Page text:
Not allowing every Mutant to become the center of attention is a smart move. We get only a glimpse or a few seconds with once familiar faces like Rogue (Anna Paquin), Havok (Lucas Till), and Iceman (Shawn Ashmore), and they are not given a lot to do. Instead, the writer, Simon Kinberg, makes the right decision by focusing on Wolverine, the eyes in which we see the story through, and the challenges of getting the young Professor Xavier and Magneto to come to terms with each other and their own personal demons. These are men with a lot of anger, a lot of conviction, a lot of power—watching McAvoy and Fassbender navigate their characters through an archipelago of emotions is like watching a good old-fashioned drama. Take away their superpowers and they remain interesting.

Less effective are scenes with Mystique. Although Lawrence is more than capable of delivering the requisite emotions to play a conflicted character, the speeches between Professor X and Mystique—as well as Magneto and Mystique to an extent—as to why killing Dr. Trask will not solve anything become a bore eventually. Instead of being moved by the push and pull of Mystique’s morality, I found the whole charade somewhat disingenuous. Instead of being invested in the conflict, I noticed the syrupy attributes of the lines. Clearly, the writer is very smart and creative when it comes to how action sequences and overarching plots are going to play out. However, getting to the core of the emotions and allowing us to care in a deep way is an Achilles’ heel.

A character that does not get enough screen time is a teenager named Peter (Evan Peters), later known as Quicksilver, a Mutant with very special talents—so special that Professor X, Wolverine, and Hank McCoy (Nicholas Hoult) ask for his help to break into the Pentagon. The sheer brilliance of the scene at the Pentagon must be seen to be believed. I had not experienced so much excitement and glee since Wolverine and Lady Deathstrike’s duel in “X2.” To me, it is the essence of what makes “X-Men” so great: Its content need not be “dark” to be considered great—it just needs to be smart and cheeky.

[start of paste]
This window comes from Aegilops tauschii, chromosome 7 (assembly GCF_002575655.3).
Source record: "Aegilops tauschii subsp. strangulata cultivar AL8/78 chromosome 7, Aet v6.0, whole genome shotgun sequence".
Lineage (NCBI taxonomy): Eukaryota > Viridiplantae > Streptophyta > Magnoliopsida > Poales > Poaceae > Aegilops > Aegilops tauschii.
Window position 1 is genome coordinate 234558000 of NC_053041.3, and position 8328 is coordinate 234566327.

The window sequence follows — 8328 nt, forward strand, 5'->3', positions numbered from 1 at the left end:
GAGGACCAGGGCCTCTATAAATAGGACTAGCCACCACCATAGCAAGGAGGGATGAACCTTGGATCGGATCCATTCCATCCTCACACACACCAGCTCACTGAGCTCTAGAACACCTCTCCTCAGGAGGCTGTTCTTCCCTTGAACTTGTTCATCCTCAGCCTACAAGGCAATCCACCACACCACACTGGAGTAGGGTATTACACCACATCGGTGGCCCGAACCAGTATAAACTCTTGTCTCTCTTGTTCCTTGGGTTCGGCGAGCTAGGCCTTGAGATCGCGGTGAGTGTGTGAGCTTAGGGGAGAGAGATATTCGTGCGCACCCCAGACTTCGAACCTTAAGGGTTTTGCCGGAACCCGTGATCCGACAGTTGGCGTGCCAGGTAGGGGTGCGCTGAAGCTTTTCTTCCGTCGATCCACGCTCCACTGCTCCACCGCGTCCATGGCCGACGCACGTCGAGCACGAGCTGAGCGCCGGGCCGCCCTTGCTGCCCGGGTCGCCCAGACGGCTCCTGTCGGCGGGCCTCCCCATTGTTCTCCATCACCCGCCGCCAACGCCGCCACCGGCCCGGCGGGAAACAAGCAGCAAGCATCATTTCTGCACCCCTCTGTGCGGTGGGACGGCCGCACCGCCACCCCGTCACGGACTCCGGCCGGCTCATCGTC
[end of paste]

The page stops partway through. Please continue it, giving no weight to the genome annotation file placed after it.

“X-Men: Days of Future Past” provides what one expects of a superhero film: astonishing special and visual effects, eye-opening action sequences, as well as characters worth getting to know and rooting for. However, it fails to surpass my expectations because it does not get the build-up of emotions—which lead to key realizations—exactly right. Alas, perhaps less discerning viewers will be more forgiving for this.

Prisoners


Prisoners (2013)
★★ / ★★★★

The Dovers and the Birchs hold a little get-together over Thanksgiving, but what should have been a peaceful and enjoyable holiday turns into a nightmare when the two young girls from each family go missing. The prime suspect is a teenager named Alex Jones (Paul Dano), who is later discovered to have an IQ of a ten-year-old, because the girls are seen climbing on his RV a few hours prior to their disappearance. Detective Loki (Jake Gyllenhaal) interviews the suspect but since no viable information can be extracted out of him, he is released after two days. This does not sit well with Keller (Hugh Jackman). He is convinced that Alex is involved somehow and if the police are unable to do their job, he is more than happy to take action.